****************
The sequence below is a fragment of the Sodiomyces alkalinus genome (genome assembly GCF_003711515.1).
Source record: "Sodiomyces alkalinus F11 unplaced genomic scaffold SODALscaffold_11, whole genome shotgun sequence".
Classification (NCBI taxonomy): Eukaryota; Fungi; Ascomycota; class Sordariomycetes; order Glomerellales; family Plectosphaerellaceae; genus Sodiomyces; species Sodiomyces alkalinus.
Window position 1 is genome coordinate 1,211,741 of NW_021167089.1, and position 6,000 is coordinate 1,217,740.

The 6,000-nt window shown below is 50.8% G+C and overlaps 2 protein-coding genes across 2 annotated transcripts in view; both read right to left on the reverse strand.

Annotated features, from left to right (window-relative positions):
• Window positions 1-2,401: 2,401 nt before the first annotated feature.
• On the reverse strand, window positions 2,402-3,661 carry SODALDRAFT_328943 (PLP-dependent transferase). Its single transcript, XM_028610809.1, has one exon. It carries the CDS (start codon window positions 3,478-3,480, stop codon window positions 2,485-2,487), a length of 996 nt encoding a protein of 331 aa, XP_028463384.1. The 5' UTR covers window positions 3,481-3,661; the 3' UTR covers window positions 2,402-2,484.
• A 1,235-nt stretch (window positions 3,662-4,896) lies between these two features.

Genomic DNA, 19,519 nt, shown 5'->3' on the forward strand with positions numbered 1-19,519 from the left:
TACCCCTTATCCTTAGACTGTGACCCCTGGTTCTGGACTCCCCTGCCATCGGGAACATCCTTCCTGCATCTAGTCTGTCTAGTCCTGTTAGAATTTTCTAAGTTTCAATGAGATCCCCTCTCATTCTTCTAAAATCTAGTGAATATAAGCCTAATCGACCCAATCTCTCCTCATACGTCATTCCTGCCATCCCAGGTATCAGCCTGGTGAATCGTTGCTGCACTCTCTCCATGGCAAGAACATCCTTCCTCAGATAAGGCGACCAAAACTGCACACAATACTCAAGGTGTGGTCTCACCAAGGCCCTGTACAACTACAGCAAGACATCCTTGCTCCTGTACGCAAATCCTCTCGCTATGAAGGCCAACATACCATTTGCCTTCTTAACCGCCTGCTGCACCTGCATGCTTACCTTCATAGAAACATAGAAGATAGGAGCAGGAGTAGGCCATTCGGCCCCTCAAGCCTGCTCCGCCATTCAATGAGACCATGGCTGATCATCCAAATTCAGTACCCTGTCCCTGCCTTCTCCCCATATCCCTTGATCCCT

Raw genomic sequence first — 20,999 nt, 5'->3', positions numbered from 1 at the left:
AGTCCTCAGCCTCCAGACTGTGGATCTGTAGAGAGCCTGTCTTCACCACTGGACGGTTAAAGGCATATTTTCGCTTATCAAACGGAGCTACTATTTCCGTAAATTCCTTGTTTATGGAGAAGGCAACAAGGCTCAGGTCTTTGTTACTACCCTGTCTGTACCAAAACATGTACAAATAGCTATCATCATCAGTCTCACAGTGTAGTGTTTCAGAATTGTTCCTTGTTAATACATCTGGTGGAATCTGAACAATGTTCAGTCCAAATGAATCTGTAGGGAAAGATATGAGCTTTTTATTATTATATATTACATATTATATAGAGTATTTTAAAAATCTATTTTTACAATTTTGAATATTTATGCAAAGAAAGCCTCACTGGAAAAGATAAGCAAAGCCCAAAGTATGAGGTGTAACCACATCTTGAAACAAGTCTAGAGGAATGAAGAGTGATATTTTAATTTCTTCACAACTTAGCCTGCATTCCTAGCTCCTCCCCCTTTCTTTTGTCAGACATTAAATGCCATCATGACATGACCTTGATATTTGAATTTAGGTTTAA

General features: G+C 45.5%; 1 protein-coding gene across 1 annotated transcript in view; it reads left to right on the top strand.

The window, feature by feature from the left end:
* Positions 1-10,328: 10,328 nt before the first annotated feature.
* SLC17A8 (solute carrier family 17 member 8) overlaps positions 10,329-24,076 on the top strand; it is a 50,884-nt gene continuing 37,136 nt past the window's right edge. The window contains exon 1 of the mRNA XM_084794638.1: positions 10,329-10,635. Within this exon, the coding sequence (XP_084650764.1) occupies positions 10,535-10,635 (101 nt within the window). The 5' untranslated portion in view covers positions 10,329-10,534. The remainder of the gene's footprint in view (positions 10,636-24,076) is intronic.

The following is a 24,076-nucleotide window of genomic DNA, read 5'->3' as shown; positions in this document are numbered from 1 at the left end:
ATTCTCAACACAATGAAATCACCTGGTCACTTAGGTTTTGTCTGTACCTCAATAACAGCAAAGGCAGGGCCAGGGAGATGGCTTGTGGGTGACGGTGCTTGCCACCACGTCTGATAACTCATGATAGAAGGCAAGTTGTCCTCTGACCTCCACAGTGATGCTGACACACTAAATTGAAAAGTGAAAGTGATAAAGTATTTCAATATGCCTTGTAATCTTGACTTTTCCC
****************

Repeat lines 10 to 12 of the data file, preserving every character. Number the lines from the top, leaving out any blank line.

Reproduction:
Genomic DNA, 19,519 nt, shown 5'->3' on the forward strand with positions numbered 1-19,519 from the left:
TACCCCTTATCCTTAGACTGTGACCCCTGGTTCTGGACTCCCCTGCCATCGGGAACATCCTTCCTGCATCTAGTCTGTCTAGTCCTGTTAGAATTTTCTAAGTTTCAATGAGATCCCCTCTCATTCTTCTAAAATCTAGTGAATATAAGCCTAATCGACCCAATCTCTCCTCATACGTCATTCCTGCCATCCCAGGTATCAGCCTGGTGAATCGTTGCTGCACTCTCTCCATGGCAAGAACATCCTTCCTCAGATAAGGCGACCAAAACTGCACACAATACTCAAGGTGTGGTCTCACCAAGGCCCTGTACAACTACAGCAAGACATCCTTGCTCCTGTACGCAAATCCTCTCGCTATGAAGGCCAACATACCATTTGCCTTCTTAACCGCCTGCTGCACCTGCATGCTTACCTTCATAGAAACATAGAAGATAGGAGCAGGAGTAGGCCATTCGGCCCCTCAAGCCTGCTCCGCCATTCAATGAGACCATGGCTGATCATCCAAATTCAGTACCCTGTCCCTGCCTTCTCCCCATATCCCTTGATCCCT

Raw genomic sequence first — 20,999 nt, 5'->3', positions numbered from 1 at the left: